One of the papers you have listed here entitled, “Message in the Sky” , has one of the two authors as being A.Zee ,which I assume is Anthony Zee, who is actually an author of several books, ranging from those written for the serious student such as “Quantum Field Theory in a Nutshell” to those for the more general reader such as “Fearful Symmetry”, being one I have a particular fondness for. So much so that I bought it again on its rerelease, published this time by Princeton Science Library.. This was resultant of my original 1986 MacMillan edition having become thread bare:-)

None of these are fiction, however his vivid writing style leads me to believe he would have no problem in writing fiction of he so decided. As for the journal you are suggesting, perhaps if it serves for nothing else it would have the general public get their fictional beliefs from more reliable sources :-)


Best,

Phil

nige said...

Hi Phil,

Zee's "Quantum Field Theory in a Nutshell" contains some QFT facts but in a fictional setting, from the very start (a pseudoscientific Feynman) to the end (speculation).

E.g., Feynman explained path integrals scientifically in his book QED (Princeton, 1985):

‘Light ... uses a small core of nearby space. (In the same way, a mirror has to have enough size to reflect normally: if the mirror is too small for the core of nearby paths, the light scatters in many directions, no matter where you put the mirror.)’ – R. P. Feynman, QED, Penguin, 1990, page 54.

Hence, the double slit experiment interference pattern is explained by Feynman as being due to the transverse spatial extent of a photon overlapping both slits!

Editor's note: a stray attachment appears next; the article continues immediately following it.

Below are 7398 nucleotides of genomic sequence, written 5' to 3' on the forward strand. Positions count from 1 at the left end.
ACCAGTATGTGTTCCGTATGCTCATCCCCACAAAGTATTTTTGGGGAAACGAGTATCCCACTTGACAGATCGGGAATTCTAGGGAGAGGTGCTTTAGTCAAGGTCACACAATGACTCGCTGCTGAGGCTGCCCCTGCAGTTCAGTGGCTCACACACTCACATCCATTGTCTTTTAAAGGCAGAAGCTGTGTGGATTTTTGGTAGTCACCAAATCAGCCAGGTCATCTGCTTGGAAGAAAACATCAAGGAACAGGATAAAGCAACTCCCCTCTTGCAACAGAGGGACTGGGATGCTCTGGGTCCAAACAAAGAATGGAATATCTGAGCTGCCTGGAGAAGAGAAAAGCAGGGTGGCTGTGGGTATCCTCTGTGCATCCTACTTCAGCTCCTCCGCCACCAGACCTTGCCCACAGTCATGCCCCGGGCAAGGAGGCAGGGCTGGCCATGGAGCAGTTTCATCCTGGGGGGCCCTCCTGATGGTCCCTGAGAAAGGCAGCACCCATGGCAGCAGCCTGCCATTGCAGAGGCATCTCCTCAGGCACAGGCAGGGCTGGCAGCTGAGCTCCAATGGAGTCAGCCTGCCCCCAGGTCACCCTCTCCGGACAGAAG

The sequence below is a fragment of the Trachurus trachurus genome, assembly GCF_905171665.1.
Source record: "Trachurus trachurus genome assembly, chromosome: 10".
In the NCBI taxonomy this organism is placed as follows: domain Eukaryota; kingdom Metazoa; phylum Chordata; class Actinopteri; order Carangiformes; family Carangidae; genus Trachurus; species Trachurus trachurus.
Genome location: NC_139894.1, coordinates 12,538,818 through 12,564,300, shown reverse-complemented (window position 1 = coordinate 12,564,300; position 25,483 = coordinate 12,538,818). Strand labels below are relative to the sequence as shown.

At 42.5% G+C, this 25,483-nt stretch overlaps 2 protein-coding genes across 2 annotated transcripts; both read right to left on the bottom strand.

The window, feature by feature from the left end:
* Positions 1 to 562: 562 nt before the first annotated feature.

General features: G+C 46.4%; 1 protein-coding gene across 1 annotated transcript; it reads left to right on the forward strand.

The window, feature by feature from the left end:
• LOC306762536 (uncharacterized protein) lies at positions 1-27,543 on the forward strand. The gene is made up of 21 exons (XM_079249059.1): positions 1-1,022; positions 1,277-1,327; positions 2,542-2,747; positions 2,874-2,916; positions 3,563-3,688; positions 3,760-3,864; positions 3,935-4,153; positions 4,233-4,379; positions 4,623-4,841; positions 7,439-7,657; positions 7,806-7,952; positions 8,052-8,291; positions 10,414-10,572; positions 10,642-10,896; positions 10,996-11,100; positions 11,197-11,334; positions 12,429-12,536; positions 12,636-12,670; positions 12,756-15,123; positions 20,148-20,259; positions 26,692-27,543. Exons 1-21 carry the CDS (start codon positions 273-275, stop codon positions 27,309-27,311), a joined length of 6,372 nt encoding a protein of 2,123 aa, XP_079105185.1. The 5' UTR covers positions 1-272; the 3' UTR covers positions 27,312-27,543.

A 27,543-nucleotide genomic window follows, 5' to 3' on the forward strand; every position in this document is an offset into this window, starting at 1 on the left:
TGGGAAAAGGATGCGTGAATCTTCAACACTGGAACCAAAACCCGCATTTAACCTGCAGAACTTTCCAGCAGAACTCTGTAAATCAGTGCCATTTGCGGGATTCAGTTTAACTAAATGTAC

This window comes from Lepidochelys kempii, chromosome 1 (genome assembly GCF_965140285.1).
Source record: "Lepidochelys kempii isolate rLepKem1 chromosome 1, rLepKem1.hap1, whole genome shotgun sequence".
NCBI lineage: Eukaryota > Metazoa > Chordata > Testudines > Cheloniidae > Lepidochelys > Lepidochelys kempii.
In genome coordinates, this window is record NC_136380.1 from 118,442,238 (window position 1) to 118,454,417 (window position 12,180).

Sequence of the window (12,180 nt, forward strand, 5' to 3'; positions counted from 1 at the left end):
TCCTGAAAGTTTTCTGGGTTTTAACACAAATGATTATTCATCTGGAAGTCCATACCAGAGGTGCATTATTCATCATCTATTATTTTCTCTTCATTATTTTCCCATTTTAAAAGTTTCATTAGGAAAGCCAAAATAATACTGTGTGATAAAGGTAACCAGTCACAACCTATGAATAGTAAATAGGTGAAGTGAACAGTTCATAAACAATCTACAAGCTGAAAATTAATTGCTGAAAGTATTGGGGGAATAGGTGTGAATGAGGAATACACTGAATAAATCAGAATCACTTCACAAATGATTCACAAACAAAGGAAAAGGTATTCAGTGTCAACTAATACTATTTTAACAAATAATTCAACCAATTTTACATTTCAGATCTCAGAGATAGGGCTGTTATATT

Zee however attributes to Feynman a wrong interpretation of the path integral in which light is diffracted by slits even if those slits are removed entirely! This interpretation is physically wrong because diffraction is caused by electromagnetic field interference between the photon's fields and those of the matter at the edge of the slit. So Zee's QFT is based on his own non-Feynman science fiction (or fantasy). There is no use by Zee of either basic physics or even a look at Feynman's 1985 book, to check the facts. Just bacause he includes some basic mathematics in his book, this does not turn his false science claims into science. However, if you are confused by the difference between science and science fiction, I expect you will dismiss my facts as "hostile" (actually, I'm laughing and not hostile) or "unorthodox" (which I certainly am, and which I think is needed for new ideas in science where the well worn paths have been spectacularly unsuccessful since 1980).

Phil Warnell said...
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Phil Warnell said...

Hi Nige,

I’m not here to stand in defence of either Zee or Feynman, only to say that they would both be considered by most of their peers to be serious and professional scientists. It sounds perhaps what we have here is actually at worst a misinterpretation of an interpretation, which in essence is all Feynman’s or anyone for that matter are.

In the end Feynman was the kind of scientist that considered all these thing at best only models (pictures), which serves only to aid one to make prediction ; which for example are the intention of his famous diagrams. In the end he took none of them very seriously, even his own. To emphasis this to his students in his lectures on quantum mechanics he summed this all up in saying:

“One might still like to ask: “How does it work?. What is the machinery behind the law?” No one has found any machinery behind the law. No one can “explain” any more than we have just “explained” . No one will give you a deeper representation of the situation. We have no ideas about a more basic mechanism from which these results can be deduced.”

-The Feynman Lectures on Physics, Volume 3, page 1-10)

I would submit then. for you to make note of a misinterpretation of a interpretation, which even the author would not take very seriously is not to understand Feynman or his position when it comes to such considerations.

Best,

Phil

nige said...

Hi Phil,

Richard P. Feynman, QED, Penguin, 1990, pp. 55-6, and 84: